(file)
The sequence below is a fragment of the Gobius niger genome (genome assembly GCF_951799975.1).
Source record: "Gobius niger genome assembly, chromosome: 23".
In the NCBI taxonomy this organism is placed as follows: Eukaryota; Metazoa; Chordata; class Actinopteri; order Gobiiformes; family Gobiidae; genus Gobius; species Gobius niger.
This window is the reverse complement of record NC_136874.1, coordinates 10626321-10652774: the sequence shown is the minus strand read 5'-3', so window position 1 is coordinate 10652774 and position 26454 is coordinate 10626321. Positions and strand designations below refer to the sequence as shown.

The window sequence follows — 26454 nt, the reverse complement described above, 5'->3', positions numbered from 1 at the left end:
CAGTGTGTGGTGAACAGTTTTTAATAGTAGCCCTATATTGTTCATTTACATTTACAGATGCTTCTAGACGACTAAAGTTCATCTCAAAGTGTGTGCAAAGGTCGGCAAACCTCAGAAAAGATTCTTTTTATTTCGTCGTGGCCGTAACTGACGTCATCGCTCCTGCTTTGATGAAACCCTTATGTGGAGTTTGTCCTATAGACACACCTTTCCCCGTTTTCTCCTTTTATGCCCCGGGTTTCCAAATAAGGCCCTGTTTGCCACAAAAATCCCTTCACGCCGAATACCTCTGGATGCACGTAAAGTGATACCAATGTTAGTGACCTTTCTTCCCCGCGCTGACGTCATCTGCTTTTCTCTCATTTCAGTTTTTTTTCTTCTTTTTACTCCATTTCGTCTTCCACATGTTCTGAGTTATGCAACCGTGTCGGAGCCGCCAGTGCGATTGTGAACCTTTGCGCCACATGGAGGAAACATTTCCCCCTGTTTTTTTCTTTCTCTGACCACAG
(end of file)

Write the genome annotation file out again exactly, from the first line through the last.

The sequence below is a fragment of the Gobius niger genome (genome assembly GCF_951799975.1).
Source record: "Gobius niger genome assembly, chromosome: 23".
In the NCBI taxonomy this organism is placed as follows: Eukaryota; Metazoa; Chordata; class Actinopteri; order Gobiiformes; family Gobiidae; genus Gobius; species Gobius niger.
This window is the reverse complement of record NC_136874.1, coordinates 10626321-10652774: the sequence shown is the minus strand read 5'-3', so window position 1 is coordinate 10652774 and position 26454 is coordinate 10626321. Positions and strand designations below refer to the sequence as shown.

The window sequence follows — 26454 nt, the reverse complement described above, 5'->3', positions numbered from 1 at the left end:
CAGTGTGTGGTGAACAGTTTTTAATAGTAGCCCTATATTGTTCATTTACATTTACAGATGCTTCTAGACGACTAAAGTTCATCTCAAAGTGTGTGCAAAGGTCGGCAAACCTCAGAAAAGATTCTTTTTATTTCGTCGTGGCCGTAACTGACGTCATCGCTCCTGCTTTGATGAAACCCTTATGTGGAGTTTGTCCTATAGACACACCTTTCCCCGTTTTCTCCTTTTATGCCCCGGGTTTCCAAATAAGGCCCTGTTTGCCACAAAAATCCCTTCACGCCGAATACCTCTGGATGCACGTAAAGTGATACCAATGTTAGTGACCTTTCTTCCCCGCGCTGACGTCATCTGCTTTTCTCTCATTTCAGTTTTTTTTCTTCTTTTTACTCCATTTCGTCTTCCACATGTTCTGAGTTATGCAACCGTGTCGGAGCCGCCAGTGCGATTGTGAACCTTTGCGCCACATGGAGGAAACATTTCCCCCTGTTTTTTTCTTTCTCTGACCACAG